The Portuguese Revolution of 25 April 1974 and the PREC (Ongoing Revolutionary Process, 1974-76) continue to be discussed in the social sciences and humanities fields, especially in recent decades through innovative approaches. This International Congress welcomes proposals for papers from multiple academic areas.
Dates: 2, 3 and 4 May 2024
Location: Rectory of the University of Lisbon, Portugal
Modality: Proposals should be submitted by 10 September 2023 using the present form.
Admissibility: Decisions regarding admissibility will be announced by 10 December 2023.
Panels organisation: The panels will be defined according to the number and variety of communications admitted.
Plenary sessions: Two keynote speakers will be invited for the opening and closing conferences.
Fifty years on, the Revolution of 25 April 1974 and the subsequent PREC (Ongoing Revolutionary Process, 1974-76) continue to be discussed in the social sciences and humanities fields. Especially in recent decades, the debates surrounding the Revolution have sought to go beyond the pioneering studies devoted to political and military processes by making use of innovative approaches that help to understand the period in its full complexity. These have included highlighting social transformations and grassroots political participation; international contexts, in particular the processes of anti-colonial struggle and the Cold War; political and social dynamics in their regional diversity; the political economy of the Revolution; the repertoires of struggle and the written, visual and musical languages; the role of the Revolution and its memory in global history and democratic Portuguese society; the processes of patrimonialisation, musealisation and preservation of memories; comparative analyses with other revolutions and transitions to democratic systems. The fiftieth anniversary of the Revolution provides the opportunity to review the literature and discuss, from an interdisciplinary perspective, the future perspectives on the subject.
The International Congress 50 Years of 25 April 1974 welcomes proposals for papers from areas as diverse as sociology, history, economics, political science, international relations, anthropology, art history and artistic and literary studies. The congress seeks to promote innovative approaches in these thematic areas to deepen our knowledge of this foundational moment in the contemporary history of Portugal.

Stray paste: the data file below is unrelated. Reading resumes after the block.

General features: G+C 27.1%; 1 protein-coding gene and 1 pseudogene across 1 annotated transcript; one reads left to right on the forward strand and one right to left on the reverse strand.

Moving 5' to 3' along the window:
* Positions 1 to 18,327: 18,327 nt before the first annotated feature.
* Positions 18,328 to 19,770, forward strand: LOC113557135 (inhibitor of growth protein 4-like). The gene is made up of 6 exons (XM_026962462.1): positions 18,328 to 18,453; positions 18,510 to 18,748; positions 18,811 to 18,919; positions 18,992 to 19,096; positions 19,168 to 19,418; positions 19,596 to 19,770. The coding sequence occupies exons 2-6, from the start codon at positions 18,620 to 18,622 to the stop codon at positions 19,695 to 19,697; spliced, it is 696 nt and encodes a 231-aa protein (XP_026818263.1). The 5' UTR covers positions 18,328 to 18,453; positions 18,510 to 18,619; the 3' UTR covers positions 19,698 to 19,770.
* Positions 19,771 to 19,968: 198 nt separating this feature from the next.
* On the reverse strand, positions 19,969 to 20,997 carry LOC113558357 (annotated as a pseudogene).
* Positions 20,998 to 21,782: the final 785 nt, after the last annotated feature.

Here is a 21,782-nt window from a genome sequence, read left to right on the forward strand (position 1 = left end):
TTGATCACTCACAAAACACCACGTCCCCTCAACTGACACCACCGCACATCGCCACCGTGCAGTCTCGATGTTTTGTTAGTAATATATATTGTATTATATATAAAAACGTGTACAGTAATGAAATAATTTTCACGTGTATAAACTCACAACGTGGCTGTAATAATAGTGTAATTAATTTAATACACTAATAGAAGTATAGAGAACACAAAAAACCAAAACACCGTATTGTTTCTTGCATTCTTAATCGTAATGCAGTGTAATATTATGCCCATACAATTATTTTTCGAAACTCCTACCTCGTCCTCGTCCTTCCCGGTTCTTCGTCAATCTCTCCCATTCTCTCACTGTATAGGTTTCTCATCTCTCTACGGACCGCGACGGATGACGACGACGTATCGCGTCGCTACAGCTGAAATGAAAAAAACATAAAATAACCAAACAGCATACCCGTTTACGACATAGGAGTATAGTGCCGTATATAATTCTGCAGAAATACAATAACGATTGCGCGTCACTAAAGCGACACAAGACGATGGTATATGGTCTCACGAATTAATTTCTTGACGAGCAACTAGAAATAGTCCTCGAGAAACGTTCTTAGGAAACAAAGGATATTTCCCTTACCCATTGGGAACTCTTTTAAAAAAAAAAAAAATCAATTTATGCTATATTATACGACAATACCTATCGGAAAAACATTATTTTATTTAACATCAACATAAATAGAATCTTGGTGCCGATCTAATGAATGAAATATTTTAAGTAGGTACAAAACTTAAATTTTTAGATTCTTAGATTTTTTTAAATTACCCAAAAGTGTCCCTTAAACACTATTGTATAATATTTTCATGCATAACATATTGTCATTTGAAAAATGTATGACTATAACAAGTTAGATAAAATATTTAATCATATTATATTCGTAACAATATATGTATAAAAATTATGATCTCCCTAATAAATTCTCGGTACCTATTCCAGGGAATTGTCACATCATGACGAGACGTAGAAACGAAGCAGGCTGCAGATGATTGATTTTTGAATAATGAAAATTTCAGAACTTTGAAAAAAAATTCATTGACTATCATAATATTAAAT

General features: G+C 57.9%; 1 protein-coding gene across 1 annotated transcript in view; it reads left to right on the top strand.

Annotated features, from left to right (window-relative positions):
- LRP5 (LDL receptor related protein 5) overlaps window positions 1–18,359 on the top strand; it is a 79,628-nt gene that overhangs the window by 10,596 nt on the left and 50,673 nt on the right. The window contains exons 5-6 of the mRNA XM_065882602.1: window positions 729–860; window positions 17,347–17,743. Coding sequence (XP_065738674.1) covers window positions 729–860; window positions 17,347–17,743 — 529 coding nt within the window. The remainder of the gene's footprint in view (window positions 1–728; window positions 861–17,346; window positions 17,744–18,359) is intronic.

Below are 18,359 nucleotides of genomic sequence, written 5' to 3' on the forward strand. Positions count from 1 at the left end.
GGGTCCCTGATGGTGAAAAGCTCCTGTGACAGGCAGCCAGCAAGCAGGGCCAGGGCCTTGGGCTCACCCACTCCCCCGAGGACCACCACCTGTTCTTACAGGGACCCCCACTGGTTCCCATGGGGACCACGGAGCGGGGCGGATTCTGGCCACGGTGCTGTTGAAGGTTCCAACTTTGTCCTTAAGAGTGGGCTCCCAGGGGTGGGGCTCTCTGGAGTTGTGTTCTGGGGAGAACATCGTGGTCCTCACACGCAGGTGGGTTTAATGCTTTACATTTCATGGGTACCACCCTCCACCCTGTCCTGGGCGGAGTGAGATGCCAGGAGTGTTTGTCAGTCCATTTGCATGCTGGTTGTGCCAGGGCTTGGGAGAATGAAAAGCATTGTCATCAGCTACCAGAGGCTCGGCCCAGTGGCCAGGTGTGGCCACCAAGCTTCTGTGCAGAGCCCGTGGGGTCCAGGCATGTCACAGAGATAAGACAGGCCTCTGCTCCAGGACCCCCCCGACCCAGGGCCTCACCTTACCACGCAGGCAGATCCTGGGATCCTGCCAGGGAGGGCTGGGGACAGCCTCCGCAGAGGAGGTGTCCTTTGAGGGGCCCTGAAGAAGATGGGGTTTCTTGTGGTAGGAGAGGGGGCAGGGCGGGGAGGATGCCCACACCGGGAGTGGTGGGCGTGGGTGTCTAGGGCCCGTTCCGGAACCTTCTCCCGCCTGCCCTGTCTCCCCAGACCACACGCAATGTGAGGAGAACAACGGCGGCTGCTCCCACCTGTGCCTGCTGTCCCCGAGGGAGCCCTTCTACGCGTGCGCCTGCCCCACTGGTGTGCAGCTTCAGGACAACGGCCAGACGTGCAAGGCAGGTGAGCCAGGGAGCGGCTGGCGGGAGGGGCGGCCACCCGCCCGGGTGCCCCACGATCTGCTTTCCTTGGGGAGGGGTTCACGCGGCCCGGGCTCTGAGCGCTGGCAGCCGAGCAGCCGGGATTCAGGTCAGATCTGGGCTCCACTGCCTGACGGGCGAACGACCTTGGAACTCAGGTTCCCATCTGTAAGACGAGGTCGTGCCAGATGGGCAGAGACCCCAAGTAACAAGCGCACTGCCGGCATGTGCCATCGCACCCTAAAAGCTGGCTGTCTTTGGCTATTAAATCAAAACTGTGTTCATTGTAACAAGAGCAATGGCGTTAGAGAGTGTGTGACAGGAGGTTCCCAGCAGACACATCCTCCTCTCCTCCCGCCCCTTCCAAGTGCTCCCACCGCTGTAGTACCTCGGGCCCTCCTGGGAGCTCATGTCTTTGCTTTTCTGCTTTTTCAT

Section I covers studies of Marcelism and the final crisis of the regime in both its national and international dimensions, including the social and political dynamics generated by the colonial war.
Section II is dedicated to the disbandment of the political, judicial and censorship apparatuses. It includes the political, criminal and administrative accountability of its agents (arrests, ‘sanitatization’, bans, trials), the revolutionary political process (in its different phases from 25 of April 1974 to the approval of the Constitution in 1976), the Constituent Assembly, the MFA/Parties Pacts and the Constitution of April 1976, political parties and the conquest of public freedoms, universal suffrage and the right to strike.
Section III includes research on workers' struggles and organs of popular will, residents' struggles and housing issues, the agrarian reform and new agrarian policies, nationalisations and economic development strategies. The section also encompasses research on other social dynamics such as feminist struggles and women's organisations, the struggle for sexual and gender diversity, anti-racist movements, Portuguese racialised populations, education and the student movement.
Section IV deals with culture during the PREC, including the press, the audio-visual media (radio and television), music, cinema, theatre, literature, posters, painting and murals.
Section V addresses decolonisation. It brings together papers on the wars of liberation and the colonial issue. It will include such subjects as Portugal's political and military power in the revolutionary process, national liberation movements and the decolonisation process. The section also welcomes papers on the effects of decolonisation on Portuguese society, particularly the arrival in Portugal of populations from the former colonies, the situation of the African military integrated in the Portuguese military forces, and the structural racism of Portuguese society.
Section VI deals with the international situation and the foreign policies adopted by the provisional governments, international links between political forces and military power, international support and external intervention in the revolutionary process.
Section VII introduces a comparative dimension into the study of the Portuguese Revolution. It encompasses such themes as the nature of Revolution and democratisation processes, and opens up to the study of the processes of convergence and divergence between different cases of transition to democracy.
This section is devoted to research on the processes of memorialisation of the past and its mutations over time, the public policies of memory as well as the politics of oblivion, commemorativism, and the debates on history and memory in their multiple dimensions.